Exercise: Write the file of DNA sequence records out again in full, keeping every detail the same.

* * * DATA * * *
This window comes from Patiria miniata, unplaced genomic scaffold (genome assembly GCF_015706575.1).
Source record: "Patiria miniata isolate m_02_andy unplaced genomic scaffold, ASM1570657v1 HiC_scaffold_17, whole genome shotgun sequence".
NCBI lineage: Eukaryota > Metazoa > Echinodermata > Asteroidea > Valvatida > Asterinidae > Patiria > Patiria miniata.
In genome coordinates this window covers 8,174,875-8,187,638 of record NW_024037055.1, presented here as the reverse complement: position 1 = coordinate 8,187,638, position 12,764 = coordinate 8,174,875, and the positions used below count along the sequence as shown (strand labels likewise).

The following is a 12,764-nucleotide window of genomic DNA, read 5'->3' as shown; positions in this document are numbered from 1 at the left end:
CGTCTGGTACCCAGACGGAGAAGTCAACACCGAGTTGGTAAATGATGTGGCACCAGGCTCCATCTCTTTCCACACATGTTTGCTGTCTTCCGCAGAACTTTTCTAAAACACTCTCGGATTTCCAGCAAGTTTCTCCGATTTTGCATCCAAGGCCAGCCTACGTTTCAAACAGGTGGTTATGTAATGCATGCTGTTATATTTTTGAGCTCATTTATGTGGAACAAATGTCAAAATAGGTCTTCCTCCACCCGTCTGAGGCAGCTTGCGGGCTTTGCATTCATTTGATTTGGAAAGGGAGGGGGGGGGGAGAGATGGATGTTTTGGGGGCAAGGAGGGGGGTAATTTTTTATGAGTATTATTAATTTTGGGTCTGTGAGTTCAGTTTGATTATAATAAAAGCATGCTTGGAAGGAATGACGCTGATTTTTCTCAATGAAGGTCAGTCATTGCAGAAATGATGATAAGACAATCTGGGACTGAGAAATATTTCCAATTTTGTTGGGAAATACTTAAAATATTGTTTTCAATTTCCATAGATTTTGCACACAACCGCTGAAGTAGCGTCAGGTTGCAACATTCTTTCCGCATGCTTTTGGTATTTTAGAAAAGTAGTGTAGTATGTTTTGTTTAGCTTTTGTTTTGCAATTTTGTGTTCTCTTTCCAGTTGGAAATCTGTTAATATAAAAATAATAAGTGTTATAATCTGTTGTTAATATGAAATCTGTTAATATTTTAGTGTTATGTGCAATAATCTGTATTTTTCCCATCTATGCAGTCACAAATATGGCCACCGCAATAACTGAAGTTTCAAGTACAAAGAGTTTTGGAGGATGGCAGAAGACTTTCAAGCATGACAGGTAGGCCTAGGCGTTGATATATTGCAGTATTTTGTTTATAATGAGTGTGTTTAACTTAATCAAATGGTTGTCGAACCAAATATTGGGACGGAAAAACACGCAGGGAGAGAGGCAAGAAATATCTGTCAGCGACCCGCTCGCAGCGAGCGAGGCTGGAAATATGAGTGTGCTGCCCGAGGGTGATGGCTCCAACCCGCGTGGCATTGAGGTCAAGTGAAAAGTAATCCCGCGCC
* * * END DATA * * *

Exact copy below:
This window comes from Patiria miniata, unplaced genomic scaffold (genome assembly GCF_015706575.1).
Source record: "Patiria miniata isolate m_02_andy unplaced genomic scaffold, ASM1570657v1 HiC_scaffold_17, whole genome shotgun sequence".
NCBI lineage: Eukaryota > Metazoa > Echinodermata > Asteroidea > Valvatida > Asterinidae > Patiria > Patiria miniata.
In genome coordinates this window covers 8,174,875-8,187,638 of record NW_024037055.1, presented here as the reverse complement: position 1 = coordinate 8,187,638, position 12,764 = coordinate 8,174,875, and the positions used below count along the sequence as shown (strand labels likewise).

The following is a 12,764-nucleotide window of genomic DNA, read 5'->3' as shown; positions in this document are numbered from 1 at the left end:
CGTCTGGTACCCAGACGGAGAAGTCAACACCGAGTTGGTAAATGATGTGGCACCAGGCTCCATCTCTTTCCACACATGTTTGCTGTCTTCCGCAGAACTTTTCTAAAACACTCTCGGATTTCCAGCAAGTTTCTCCGATTTTGCATCCAAGGCCAGCCTACGTTTCAAACAGGTGGTTATGTAATGCATGCTGTTATATTTTTGAGCTCATTTATGTGGAACAAATGTCAAAATAGGTCTTCCTCCACCCGTCTGAGGCAGCTTGCGGGCTTTGCATTCATTTGATTTGGAAAGGGAGGGGGGGGGGAGAGATGGATGTTTTGGGGGCAAGGAGGGGGGTAATTTTTTATGAGTATTATTAATTTTGGGTCTGTGAGTTCAGTTTGATTATAATAAAAGCATGCTTGGAAGGAATGACGCTGATTTTTCTCAATGAAGGTCAGTCATTGCAGAAATGATGATAAGACAATCTGGGACTGAGAAATATTTCCAATTTTGTTGGGAAATACTTAAAATATTGTTTTCAATTTCCATAGATTTTGCACACAACCGCTGAAGTAGCGTCAGGTTGCAACATTCTTTCCGCATGCTTTTGGTATTTTAGAAAAGTAGTGTAGTATGTTTTGTTTAGCTTTTGTTTTGCAATTTTGTGTTCTCTTTCCAGTTGGAAATCTGTTAATATAAAAATAATAAGTGTTATAATCTGTTGTTAATATGAAATCTGTTAATATTTTAGTGTTATGTGCAATAATCTGTATTTTTCCCATCTATGCAGTCACAAATATGGCCACCGCAATAACTGAAGTTTCAAGTACAAAGAGTTTTGGAGGATGGCAGAAGACTTTCAAGCATGACAGGTAGGCCTAGGCGTTGATATATTGCAGTATTTTGTTTATAATGAGTGTGTTTAACTTAATCAAATGGTTGTCGAACCAAATATTGGGACGGAAAAACACGCAGGGAGAGAGGCAAGAAATATCTGTCAGCGACCCGCTCGCAGCGAGCGAGGCTGGAAATATGAGTGTGCTGCCCGAGGGTGATGGCTCCAACCCGCGTGGCATTGAGGTCAAGTGAAAAGTAATCCCGCGCC